We all participate in the financial impact considerations of proposed treatments. Unless and until we have a tsunami of change in our healthcare systems, all practitioners have concerns with keeping lights on, paying staff, and continuing to offer our services. We each have multitude reasons and influences that bring about our individual stance on this topic. While it may be that a single payer/government-run/physician salary system evolves as the primary reality, I'm not holding my breath. In corporate-owned practices, outcome-based incentives often result in treatment choices being under great scrutiny and limitation, without primacy of the person-based healthcare model being involved. With this fact in mind, I would submit that we are ethically obligated to consider our protocols and recommendation. Is this treatment medically necessary? Does this treatment make sense for an individual considering their emotional/spiritual dimensions? Is this treatment one with reasonable and timely chance for success or improvement? Does the treatment create an unhealthy dependency on the part of the patient? These considerations are different metrics than the list of approved medication options for a diagnostic code. Perhaps all practitioners can aspire to the goals of making the patient
- less dependent on our therapies,
- more able to be medically and therapeutically independent, and
- better able to be in charge of their own life.
Avoiding extraneous procedures and repeated office visits performed to achieve a financial target would seem to be ethically obvious. We might strive to meet the intention of returning an individual to living their life with minimal intervention as possible
It is the practitioners that must take control in the evolution of caring professions, NOT EHR designers, insurance corporations, or big Pharma. Until we achieve some degree of Unity, we'll be fragmented according to professional turf and dogma. As we develop organizations that are independent, yet cooperative in our goals, and adopt self-governance practices such that we are not beholden to financial interests, we will have a framework better able to fully engage person-based healthcare. We have many revelations of the conflicts present in'regular ‘medicine and as naturopathic physicians, we are not immune from such quandaries. We must pay attention! To achieve a high level of integrity, we must analyze the framework set upon us. Our system in the US clearly is not achieving cost-effective results comparable to health statistics of other developed countries. We CAN and should promote life, embrace hope, and enhance the dignity of people. By engaging with people and not allowing systems to relegate them to commodity status and thus reduce their personhood, we are making a difference. People are not units to plug into a database; person-based healthcare is not the goal of the EHR. Practitioners are the critical denominator to keep human dignity in medicine. We can take the lead. Person-based healthcare is the model adding to the historical tenets of our practice: Doctor as Teacher.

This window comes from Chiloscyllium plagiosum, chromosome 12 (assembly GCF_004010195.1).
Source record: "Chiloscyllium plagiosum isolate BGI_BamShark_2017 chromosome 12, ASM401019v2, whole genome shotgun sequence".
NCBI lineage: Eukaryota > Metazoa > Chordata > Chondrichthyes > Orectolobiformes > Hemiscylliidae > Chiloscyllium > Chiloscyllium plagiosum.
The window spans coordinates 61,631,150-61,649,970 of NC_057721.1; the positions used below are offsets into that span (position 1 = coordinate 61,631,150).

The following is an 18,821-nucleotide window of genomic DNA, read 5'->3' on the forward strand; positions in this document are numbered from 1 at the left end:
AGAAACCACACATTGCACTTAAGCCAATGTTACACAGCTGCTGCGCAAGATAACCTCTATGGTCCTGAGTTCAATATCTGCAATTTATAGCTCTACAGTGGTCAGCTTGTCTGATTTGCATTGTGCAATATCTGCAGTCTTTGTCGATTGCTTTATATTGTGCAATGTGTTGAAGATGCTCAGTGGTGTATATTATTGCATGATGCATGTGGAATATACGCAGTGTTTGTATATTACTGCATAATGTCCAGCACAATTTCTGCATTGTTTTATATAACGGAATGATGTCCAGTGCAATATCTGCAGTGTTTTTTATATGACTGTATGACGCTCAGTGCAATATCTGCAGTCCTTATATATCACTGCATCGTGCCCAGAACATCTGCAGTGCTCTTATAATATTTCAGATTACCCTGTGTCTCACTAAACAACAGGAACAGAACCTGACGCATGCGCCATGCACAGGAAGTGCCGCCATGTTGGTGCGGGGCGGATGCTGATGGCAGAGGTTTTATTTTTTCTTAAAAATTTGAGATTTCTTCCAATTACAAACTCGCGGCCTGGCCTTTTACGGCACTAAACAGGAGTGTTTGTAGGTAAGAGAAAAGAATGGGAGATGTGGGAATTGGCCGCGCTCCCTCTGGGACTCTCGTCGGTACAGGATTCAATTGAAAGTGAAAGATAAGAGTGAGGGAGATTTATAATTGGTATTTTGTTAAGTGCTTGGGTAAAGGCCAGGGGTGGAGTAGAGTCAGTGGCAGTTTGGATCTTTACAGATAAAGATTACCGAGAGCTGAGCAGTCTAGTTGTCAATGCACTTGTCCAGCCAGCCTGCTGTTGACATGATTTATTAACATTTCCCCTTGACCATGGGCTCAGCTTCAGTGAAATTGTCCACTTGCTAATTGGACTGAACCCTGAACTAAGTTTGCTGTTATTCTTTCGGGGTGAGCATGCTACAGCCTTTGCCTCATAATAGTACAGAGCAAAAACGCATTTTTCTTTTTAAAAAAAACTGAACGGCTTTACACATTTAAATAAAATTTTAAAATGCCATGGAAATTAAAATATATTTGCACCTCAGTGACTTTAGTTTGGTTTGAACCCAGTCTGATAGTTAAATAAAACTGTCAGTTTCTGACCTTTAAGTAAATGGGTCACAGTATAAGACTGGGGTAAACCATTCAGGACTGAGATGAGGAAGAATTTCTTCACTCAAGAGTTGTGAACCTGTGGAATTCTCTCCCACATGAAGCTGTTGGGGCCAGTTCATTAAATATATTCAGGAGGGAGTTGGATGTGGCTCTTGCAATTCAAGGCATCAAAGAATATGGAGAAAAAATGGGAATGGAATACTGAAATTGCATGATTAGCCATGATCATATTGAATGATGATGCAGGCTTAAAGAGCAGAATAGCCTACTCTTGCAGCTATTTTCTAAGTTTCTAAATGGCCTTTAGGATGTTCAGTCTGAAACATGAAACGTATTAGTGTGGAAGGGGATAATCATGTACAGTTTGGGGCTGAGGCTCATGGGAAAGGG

1. Marcovitch H. Editors, Publishers, Impact Factors, and Reprint Income PLoS Med. 2010 Oct; 7(10): e1000355. (Quoting Marcia Angell from the New York Times Book Review, January 15, 2009)
2. http://m.bastyr.edu/?q=noindex/tabs/about-dr-john-bastyr. Accessed 11/16/16
3. Kuo FE, Taylor AF. A Potential Natural Treatment for Attention-Deficit/Hyperactivity Disorder: Evidence From a National Study. Am J Public Health. 2004 September; 94(9): 1580–1586.
4. Starfield B. Is Patient-Centered Care the Same As Person-Focused Care? The Permanente Journal. 2011;15(2):63-69.
5. Farber NJ, Liu L, et al. EHR use and patient satisfaction: What we learned. J Fam Pract. 2015 Nov;64(11):687-96.
Dr. Furlong, it is said, doggedly pursues generation of the Electronic Health Record while teaching and supervising at the University of Bridgeport College of Naturopathic Medicine. Continuing his years of work in private practice in the Last Green Valley area of Connecticut, the frequent and poignant reminders of the Vis Medicatrix Naturae tower above the bell curve. While he admits the utility of such data being applied to groups of people, somehow he doubts that the human gestalt in healing will be sufficiently supplied by furtive glances from the omniscient screen. He can be reached at firstname.lastname@example.org, but be patient, there are often interesting things going on outside!